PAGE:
As the report states, ElastoMaskPro is approved as an N95 half-face respirator. This means that when paired with the correct filters, these respirators pass all of the requirements set by NIOSH for this standard. Combined with the easy verification on the NIOSH database, this proves that ElastoMaskPro can provide a high level of protection when fitted correctly.

Unfortunately, I don’t have access to the specifics of the test results for ElastoMaskPro. This means that I can’t analyse and compare the device’s exact filtration and filter performance. Instead, since we know the respirator passes N95, I will be looking at what exactly that means.

While 42 CFR Part 84 (the standard under which N95 devices are certified) is a very complex and stringent standard made up of many different requirements, it is the filtration requirements (TEB-APR-STP-0059) that are most relevant to discuss here.

To test, the respirator’s filtering elements, including filter holders and gaskets, are mounted to the test bench and tested for particle penetration. This is more thorough than many standards that masks are tested under as it tests the complete filtration of the device instead of just the filter material.

The filter and related parts will then be challenged by charge neutralised particles of 0.075 ± 0.020 micrometres at a flow rate of 85L/minute. While the NIOSH standard delves into far more depth with many more requirements, I will not discuss them in this article as that would easily result in 10,000 words or more!

ElastoMaskPro Filter Puck 2

The takeaway is that the NIOSH testing method is far stricter than many commonly used PFE (particle filtration efficiency) methods. Many masks (including many discussed on this blog) are tested by Nelson Labs or other labs as per the ASTM F2299 standard. Devices tested under this standard almost always report higher filtration efficiencies due to the more lenient testing conditions. This article covers the differences.

I mention this because it’s easy to read this article and say believe that ElastoMaskPro has 95% filtration efficiency – lower than masks such as Cambridge Mask and Vogmask. However, this is a very unfair comparison to make. Firstly, the N95 standard requires ≥ 95% filtration, meaning that many N95 respirators actually filter far higher than the 95% requirement.

Secondly, if these masks were tested under NIOSH conditions as opposed to ASTM F2299, they would receive lower particle penetration efficiency. While it’s impossible to tell without testing how much lower the efficiency would be, it would be lower than their currently advertised percentages.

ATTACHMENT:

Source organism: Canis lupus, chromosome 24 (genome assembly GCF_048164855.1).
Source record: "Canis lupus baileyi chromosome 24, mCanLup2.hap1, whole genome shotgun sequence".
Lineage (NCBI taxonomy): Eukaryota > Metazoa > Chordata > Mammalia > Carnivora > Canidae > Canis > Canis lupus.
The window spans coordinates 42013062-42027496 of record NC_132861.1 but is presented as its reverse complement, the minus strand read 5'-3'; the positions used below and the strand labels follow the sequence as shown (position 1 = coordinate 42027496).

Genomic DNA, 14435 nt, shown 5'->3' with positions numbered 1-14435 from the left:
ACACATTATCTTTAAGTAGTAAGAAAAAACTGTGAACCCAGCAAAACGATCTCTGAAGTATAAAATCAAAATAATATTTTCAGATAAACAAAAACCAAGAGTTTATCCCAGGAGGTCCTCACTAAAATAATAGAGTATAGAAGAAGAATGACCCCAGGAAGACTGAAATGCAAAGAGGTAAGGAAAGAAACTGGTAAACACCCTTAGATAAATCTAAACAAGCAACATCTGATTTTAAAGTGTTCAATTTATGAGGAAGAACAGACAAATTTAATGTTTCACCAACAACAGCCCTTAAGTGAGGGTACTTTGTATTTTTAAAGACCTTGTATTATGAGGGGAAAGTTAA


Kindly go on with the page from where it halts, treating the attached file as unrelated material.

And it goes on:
Finally, many masks that undergo filtration testing don’t submit the whole mask for testing. Rather, only the filter media is tested for particle filtration efficiency. NIOSH testing methodology is far more stringent as it identifies leaks and issues that other filter-only tests don’t.

Overall, while it’s easy to take the NIOSH testing at face value – that N95 simply signifies a device has ≥ 95% filtration efficiency) – it’s a very stringent approval process that carries a lot of weight. ElastoMaskPro holding such a certification shows that it’s a device that has undergone rigorous testing and come out successful.

However, while the N95 certification carries a large amount of trust, it’s not uncommon to see. There is a massive range of N95-approved respirators on the market, both in the form of filtering facepiece respirators (FFRs) and half-face respirators. 

This is where ElastoMaskPro’s filter becomes a lot more interesting. The team at Reusable Respirators set out to make a product that is certified not only N95 but also follows the guidelines of Project B.R.E.A.T.H.E. This project was initially created in 2009 and aimed to create a standard for better respiratory equipment for healthcare employees.

While Project B.R.E.A.T.H.E has many requirements, it puts an emphasis on comfort. This means that respirators following the guidelines have to be more comfortable than standard respirators and must be able to be worn for longer periods of time.

While many of these guidelines will be discussed more in the comfort section, one particular aspect of B.R.E.A.T.H.E needs to be mentioned in this section. That is the far more stringent breathability requirements of the project.

Where NIOSH only requires a pressure drop of < 35 mmH2O and < 25mmH2O for inhalation and exhalation resistance, respectively, B.R.E.A.T.H.E requires a pressure drop of < 10mmH2O on both inhalation and exhalation. This is significantly more difficult to achieve, and many N95 respirators don’t meet these more strict requirements.

However, ElastoMaskPro not only meets these breathability requirements but also exceeds them by a large margin. Inhalation and exhalation for the mask sit at 3-4mmH2O, and this result is made even more impressive by the lack of a valve on the masks.

Half face respirator filters

It’s not uncommon for half-face respirators to use pleated filters, but ElastoMaskPro’s is exceptional.

This exceptionally low pressure drop is achieved using a pleated filter cartridge design, similar to how Airgami also achieves its incredible breathability. This achievement is even more impressive as most half-face respirators rely on an exhalation valve to decrease breathing resistance. 

ElastoMaskPro was able to achieve this without using a valve, meaning that the mask acts as a two-way filter. It acts as source control while filtering incoming air before reaching the wearer.

While I’ve mentioned a lot of numbers and technical details here, the takeaway is this: ElastoMaskPro is extremely breathable and easily among the best half-face respirators on the market for breathability.